Indian companies may be borrowing big from offshore markets, but they are not bringing the money home.

External commercial borrowings (ECBs) of private Indian companies showed an outflow of $1.5 billion in the three months ended September, data from the Reserve Bank of India (RBI) showed.

Indeed, the non-financial private companies seem to have paid off more of their past debt than they have raised from offshore markets as the accompanying chart shows.

In fact, commercial borrowings saw an outflow of $1.96 billion for the first half of this fiscal year.

Even in fiscal 2017, companies had paid off a large chunk of their dollar debt, with commercial borrowings showing a net repayment of $4.4 billion for the whole year.

The fact that the stock of commercial borrowings declined in fiscal 2017 for the first time since 2001-02 shows how deep the deleveraging is.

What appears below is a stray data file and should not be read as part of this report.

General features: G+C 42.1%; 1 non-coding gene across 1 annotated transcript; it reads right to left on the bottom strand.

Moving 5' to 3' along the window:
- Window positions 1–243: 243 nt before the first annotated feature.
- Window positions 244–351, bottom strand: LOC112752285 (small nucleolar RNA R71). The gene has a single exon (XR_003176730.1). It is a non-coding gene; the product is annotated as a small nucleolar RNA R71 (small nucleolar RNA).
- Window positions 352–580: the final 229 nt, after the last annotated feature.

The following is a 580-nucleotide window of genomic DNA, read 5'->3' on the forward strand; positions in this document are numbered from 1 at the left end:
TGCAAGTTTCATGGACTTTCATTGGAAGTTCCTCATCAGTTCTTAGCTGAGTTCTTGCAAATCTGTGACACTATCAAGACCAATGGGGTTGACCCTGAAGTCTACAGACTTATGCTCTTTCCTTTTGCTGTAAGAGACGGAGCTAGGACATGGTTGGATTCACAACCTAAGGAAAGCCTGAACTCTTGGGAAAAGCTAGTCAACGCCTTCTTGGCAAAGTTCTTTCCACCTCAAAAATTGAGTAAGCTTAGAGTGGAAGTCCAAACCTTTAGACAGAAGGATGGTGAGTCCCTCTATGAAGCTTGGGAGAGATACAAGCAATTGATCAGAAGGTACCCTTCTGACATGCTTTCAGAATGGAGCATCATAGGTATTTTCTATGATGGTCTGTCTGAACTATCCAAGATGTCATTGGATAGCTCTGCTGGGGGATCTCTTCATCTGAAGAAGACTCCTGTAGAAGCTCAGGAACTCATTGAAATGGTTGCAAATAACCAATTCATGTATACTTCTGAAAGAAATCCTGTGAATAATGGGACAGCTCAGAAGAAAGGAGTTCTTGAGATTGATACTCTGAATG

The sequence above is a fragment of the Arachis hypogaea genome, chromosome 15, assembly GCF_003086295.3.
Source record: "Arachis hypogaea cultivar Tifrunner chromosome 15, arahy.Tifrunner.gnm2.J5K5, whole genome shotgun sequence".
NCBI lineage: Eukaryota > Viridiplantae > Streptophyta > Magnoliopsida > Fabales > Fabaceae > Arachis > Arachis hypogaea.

But not every company stayed off dollar borrowings. There have been big fund raises in the dollar market from Reliance Industries Ltd and its telecom company, Reliance Jio Infocomm Ltd.

In October, companies had raised $4.4 billion, nearly three times the amount they had borrowed in the corresponding month a year ago.

November proved to be even more fruitful as the benefits of the sovereign rating upgrade of India by Moody’s Investor Services added to the appeal of Indian debt and made many companies shop offshore for funds.

Reliance Industries managed to price its dollar bond issue at the tightest spread ever when it raised $880 million following the rating upgrade.

But for a handful of companies raising big money abroad, there are many who are paying off debt to put their house in order. And this, juxtaposed with the ongoing bad loan resolution process involving rupee credit, sits well with the indications that leverage has indeed come off among corporates.

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